In another twist involving the public protector’s office‚ the Minister of Co-operative Governance an.
IT IS about time that the spotlight fell on the "fat cats" of the government and those who think they are the government.
It always amazed me when I attended functions as part of the Tony Leon preparation team and he would arrive in a white economical vehicle of no status and people from another party would arrive in BMW's and Mercedes-Benz's. Clearly, they have found themselves right at home in the ruling party.
I think credit needs to be given to Leon. In the worst times he refused a body guard or driver paid for by the state. He was the leader of the official opposition and had many more threats directed at him than the raving youth nationalist communist (who seems to own two houses and two cars). He is not even in the government, only the leader of the ruling party's youth.
One should question whether state protection should be reserved for those threatened for defending ideology and democracy for the betterment of society over those who antagonise and cause chaos wherever they go for selfish purposes?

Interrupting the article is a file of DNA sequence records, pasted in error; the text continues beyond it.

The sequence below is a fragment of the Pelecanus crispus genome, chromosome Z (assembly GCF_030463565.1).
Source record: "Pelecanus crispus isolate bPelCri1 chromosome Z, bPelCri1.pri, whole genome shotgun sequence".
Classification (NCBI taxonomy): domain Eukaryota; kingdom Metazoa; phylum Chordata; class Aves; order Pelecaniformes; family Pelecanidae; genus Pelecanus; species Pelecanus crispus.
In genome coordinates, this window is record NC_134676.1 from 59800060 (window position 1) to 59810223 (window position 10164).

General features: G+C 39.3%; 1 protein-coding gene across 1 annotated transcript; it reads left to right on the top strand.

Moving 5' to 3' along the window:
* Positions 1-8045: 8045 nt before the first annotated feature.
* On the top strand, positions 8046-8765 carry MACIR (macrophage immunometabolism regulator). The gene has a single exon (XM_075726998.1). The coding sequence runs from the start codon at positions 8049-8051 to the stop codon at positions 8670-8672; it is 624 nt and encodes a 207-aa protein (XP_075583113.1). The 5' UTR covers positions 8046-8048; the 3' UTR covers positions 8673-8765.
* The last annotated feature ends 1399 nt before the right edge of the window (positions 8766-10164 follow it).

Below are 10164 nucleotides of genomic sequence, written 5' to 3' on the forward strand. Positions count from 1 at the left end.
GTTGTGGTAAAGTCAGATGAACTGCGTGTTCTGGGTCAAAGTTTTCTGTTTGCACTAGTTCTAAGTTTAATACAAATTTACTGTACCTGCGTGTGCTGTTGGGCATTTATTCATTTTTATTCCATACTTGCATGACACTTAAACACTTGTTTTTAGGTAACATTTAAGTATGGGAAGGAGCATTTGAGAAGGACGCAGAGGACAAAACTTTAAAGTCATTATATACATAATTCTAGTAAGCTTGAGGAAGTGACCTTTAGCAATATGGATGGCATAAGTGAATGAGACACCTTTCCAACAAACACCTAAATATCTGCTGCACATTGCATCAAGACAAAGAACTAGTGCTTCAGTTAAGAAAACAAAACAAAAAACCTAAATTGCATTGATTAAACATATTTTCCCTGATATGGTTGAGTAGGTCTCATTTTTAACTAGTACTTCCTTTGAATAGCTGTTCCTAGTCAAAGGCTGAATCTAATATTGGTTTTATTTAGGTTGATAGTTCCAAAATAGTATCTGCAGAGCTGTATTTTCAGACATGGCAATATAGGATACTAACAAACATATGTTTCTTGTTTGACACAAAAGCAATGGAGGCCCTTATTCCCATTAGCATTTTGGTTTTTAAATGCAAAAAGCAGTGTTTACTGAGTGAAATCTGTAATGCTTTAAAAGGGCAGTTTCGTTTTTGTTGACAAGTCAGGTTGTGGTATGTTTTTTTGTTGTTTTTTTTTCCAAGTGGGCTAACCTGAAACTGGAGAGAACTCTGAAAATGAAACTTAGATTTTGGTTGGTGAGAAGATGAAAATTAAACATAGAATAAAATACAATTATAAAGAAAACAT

If the newspapers are to be believed, and I cannot see why not, it is amazing that a man can amass so many assets in such a short time. Compared with an aged person with a professional degree, it seems that the best paying job is the ANC youth league leader.
Minister Pravin Gordhan might want to do a short calculation and work out how much of the taxpayers' money is used for corruption, protection, salaries and lawsuits of non-government employees and then work out how much is taken away from the basic necessities of everyday operations of the state in clinics, housing and job creation.
I am sure, without exaggeration, that you will find the Pareto-principle of 20 percent of the fat cats are directly or indirectly responsible for 80 percent of wasteful expenditure.
Councillor Darren Bergman, DA Safety spokesperson,Johannesburg